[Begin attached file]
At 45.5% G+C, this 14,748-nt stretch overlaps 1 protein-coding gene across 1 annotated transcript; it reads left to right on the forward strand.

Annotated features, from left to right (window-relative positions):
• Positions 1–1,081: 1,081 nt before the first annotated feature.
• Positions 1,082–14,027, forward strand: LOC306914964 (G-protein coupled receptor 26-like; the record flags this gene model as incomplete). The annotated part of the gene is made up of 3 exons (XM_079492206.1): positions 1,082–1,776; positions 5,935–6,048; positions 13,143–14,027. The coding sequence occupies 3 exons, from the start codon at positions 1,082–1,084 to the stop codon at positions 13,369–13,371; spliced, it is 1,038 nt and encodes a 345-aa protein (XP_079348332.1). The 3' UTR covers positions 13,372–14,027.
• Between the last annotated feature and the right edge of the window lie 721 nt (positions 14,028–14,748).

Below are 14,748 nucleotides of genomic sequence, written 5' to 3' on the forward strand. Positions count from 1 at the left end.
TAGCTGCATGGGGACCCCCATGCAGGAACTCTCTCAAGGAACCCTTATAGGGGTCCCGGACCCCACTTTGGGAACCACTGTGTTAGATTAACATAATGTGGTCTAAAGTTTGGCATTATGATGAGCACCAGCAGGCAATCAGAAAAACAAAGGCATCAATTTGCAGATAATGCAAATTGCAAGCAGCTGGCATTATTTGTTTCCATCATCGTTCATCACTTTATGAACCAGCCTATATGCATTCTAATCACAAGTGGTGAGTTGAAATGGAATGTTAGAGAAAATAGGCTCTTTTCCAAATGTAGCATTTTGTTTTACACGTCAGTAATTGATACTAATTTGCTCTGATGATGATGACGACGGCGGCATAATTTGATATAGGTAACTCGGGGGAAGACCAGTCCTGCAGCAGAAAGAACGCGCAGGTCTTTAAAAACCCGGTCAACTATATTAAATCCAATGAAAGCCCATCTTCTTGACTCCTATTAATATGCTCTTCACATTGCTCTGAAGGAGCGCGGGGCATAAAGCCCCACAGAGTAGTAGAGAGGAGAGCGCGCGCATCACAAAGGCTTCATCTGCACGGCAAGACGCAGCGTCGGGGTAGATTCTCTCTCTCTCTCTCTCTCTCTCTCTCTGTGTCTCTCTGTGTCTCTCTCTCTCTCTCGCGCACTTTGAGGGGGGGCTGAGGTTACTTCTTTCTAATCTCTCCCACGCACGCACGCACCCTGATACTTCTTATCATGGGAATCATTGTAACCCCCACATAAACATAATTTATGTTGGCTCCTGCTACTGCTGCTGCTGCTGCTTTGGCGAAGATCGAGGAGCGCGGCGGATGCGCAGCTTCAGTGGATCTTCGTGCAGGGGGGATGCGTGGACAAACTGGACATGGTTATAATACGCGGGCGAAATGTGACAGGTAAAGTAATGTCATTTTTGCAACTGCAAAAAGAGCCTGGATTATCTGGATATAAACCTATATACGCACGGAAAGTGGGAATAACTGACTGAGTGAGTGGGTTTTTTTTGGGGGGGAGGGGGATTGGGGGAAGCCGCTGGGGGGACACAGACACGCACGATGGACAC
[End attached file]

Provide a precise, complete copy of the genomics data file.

At 45.5% G+C, this 14,748-nt stretch overlaps 1 protein-coding gene across 1 annotated transcript; it reads left to right on the forward strand.

Annotated features, from left to right (window-relative positions):
• Positions 1–1,081: 1,081 nt before the first annotated feature.
• Positions 1,082–14,027, forward strand: LOC306914964 (G-protein coupled receptor 26-like; the record flags this gene model as incomplete). The annotated part of the gene is made up of 3 exons (XM_079492206.1): positions 1,082–1,776; positions 5,935–6,048; positions 13,143–14,027. The coding sequence occupies 3 exons, from the start codon at positions 1,082–1,084 to the stop codon at positions 13,369–13,371; spliced, it is 1,038 nt and encodes a 345-aa protein (XP_079348332.1). The 3' UTR covers positions 13,372–14,027.
• Between the last annotated feature and the right edge of the window lie 721 nt (positions 14,028–14,748).

Below are 14,748 nucleotides of genomic sequence, written 5' to 3' on the forward strand. Positions count from 1 at the left end.
TAGCTGCATGGGGACCCCCATGCAGGAACTCTCTCAAGGAACCCTTATAGGGGTCCCGGACCCCACTTTGGGAACCACTGTGTTAGATTAACATAATGTGGTCTAAAGTTTGGCATTATGATGAGCACCAGCAGGCAATCAGAAAAACAAAGGCATCAATTTGCAGATAATGCAAATTGCAAGCAGCTGGCATTATTTGTTTCCATCATCGTTCATCACTTTATGAACCAGCCTATATGCATTCTAATCACAAGTGGTGAGTTGAAATGGAATGTTAGAGAAAATAGGCTCTTTTCCAAATGTAGCATTTTGTTTTACACGTCAGTAATTGATACTAATTTGCTCTGATGATGATGACGACGGCGGCATAATTTGATATAGGTAACTCGGGGGAAGACCAGTCCTGCAGCAGAAAGAACGCGCAGGTCTTTAAAAACCCGGTCAACTATATTAAATCCAATGAAAGCCCATCTTCTTGACTCCTATTAATATGCTCTTCACATTGCTCTGAAGGAGCGCGGGGCATAAAGCCCCACAGAGTAGTAGAGAGGAGAGCGCGCGCATCACAAAGGCTTCATCTGCACGGCAAGACGCAGCGTCGGGGTAGATTCTCTCTCTCTCTCTCTCTCTCTCTCTCTGTGTCTCTCTGTGTCTCTCTCTCTCTCTCGCGCACTTTGAGGGGGGGCTGAGGTTACTTCTTTCTAATCTCTCCCACGCACGCACGCACCCTGATACTTCTTATCATGGGAATCATTGTAACCCCCACATAAACATAATTTATGTTGGCTCCTGCTACTGCTGCTGCTGCTGCTTTGGCGAAGATCGAGGAGCGCGGCGGATGCGCAGCTTCAGTGGATCTTCGTGCAGGGGGGATGCGTGGACAAACTGGACATGGTTATAATACGCGGGCGAAATGTGACAGGTAAAGTAATGTCATTTTTGCAACTGCAAAAAGAGCCTGGATTATCTGGATATAAACCTATATACGCACGGAAAGTGGGAATAACTGACTGAGTGAGTGGGTTTTTTTTGGGGGGGAGGGGGATTGGGGGAAGCCGCTGGGGGGACACAGACACGCACGATGGACAC